The country’s incentivized renewable capacities reached 4,412 MW by January 2014, on the back of soaring investments in wind and solar capacities, although changes in the legal framework have put heavy brakes on new investments.
According to grid operator Transelectrica, the wind sector had 2.704MW, while the photovoltaic sector has grown to 1,077MW. The hydroelectricity sector had 536MW, while biomass edged close to 100MW.
The renewable sector has grown pretty much from scratch in the last five years, attracting EUR 5 billion in direct investments, based on a green certificate support scheme, which has been vetted by the European Commission, the executive arm of the EU.
The biggest investments were made by large foreign utilities including Czech utility CEZ, Austrian energy company Verbund, and Italy’s utility Enel.
However, the government changed last summer the support scheme, by deferring some green certificates through to 2017-2020. Authorities argued the massive developments in the renewable sector would impact the bills of households and big industry, which pay for the green certificates.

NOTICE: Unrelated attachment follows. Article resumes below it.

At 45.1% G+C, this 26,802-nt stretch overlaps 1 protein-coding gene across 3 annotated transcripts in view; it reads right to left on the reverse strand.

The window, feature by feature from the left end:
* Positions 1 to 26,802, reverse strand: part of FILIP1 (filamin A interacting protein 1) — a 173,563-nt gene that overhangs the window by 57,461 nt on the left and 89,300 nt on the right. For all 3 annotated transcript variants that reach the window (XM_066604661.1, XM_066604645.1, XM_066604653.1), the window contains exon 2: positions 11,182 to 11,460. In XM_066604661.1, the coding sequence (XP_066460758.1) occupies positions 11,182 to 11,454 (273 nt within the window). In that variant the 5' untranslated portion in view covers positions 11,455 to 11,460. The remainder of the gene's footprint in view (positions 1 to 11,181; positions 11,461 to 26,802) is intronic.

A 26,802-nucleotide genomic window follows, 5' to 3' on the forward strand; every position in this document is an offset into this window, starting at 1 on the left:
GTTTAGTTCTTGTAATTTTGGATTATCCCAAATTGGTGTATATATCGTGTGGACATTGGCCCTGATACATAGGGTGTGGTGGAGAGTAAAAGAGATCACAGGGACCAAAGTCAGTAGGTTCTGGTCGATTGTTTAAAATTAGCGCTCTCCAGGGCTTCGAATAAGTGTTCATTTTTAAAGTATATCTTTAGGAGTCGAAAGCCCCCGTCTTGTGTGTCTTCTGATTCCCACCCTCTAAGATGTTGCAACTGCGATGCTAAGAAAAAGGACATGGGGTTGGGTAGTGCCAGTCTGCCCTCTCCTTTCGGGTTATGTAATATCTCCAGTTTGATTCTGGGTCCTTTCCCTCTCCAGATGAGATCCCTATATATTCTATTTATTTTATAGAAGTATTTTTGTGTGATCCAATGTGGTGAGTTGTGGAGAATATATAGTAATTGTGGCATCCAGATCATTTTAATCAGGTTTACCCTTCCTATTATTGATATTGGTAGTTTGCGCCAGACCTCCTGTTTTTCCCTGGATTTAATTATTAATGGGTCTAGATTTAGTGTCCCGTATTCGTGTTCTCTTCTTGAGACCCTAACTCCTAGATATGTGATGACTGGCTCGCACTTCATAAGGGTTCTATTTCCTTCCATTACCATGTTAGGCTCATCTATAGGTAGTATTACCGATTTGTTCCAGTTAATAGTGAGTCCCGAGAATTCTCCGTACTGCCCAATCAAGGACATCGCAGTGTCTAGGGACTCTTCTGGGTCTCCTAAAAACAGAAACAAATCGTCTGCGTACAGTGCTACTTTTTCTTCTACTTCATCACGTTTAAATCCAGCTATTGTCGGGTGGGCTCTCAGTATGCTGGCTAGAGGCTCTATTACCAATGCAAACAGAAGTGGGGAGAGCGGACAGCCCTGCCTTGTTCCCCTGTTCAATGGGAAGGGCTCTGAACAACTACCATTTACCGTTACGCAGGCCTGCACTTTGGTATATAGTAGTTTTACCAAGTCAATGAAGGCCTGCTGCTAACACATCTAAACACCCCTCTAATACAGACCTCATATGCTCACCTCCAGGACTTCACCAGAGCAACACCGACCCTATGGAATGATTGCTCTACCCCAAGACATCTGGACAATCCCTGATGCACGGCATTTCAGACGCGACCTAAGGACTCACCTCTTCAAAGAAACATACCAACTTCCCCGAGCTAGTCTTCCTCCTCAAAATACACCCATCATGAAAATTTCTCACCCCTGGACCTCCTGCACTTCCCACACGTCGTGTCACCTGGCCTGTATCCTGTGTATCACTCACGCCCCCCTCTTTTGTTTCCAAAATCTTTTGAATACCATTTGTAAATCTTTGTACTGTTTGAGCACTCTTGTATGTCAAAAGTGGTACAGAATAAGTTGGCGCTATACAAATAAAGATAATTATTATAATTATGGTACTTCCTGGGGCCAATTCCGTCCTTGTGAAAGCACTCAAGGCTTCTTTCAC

In addition, authorities decided this year to cut the incentives for new projects coming online, which are deemed over-compensated. For instance, solar projects will receive only three certificates, while in wind the number of certificates will be cut by 0.5 certificates through to 2017 and 0.25 certificates from 2018.
At present, wind producers receive two certificates, although one of them has been deferred, which is generating a loss of 30 percent for each MW they feed into the grid.
In small, hydro the number of certificates has been cut by 0.7 to 2.3 certificates.
The incentives are granted for 15 years according to the renewable law.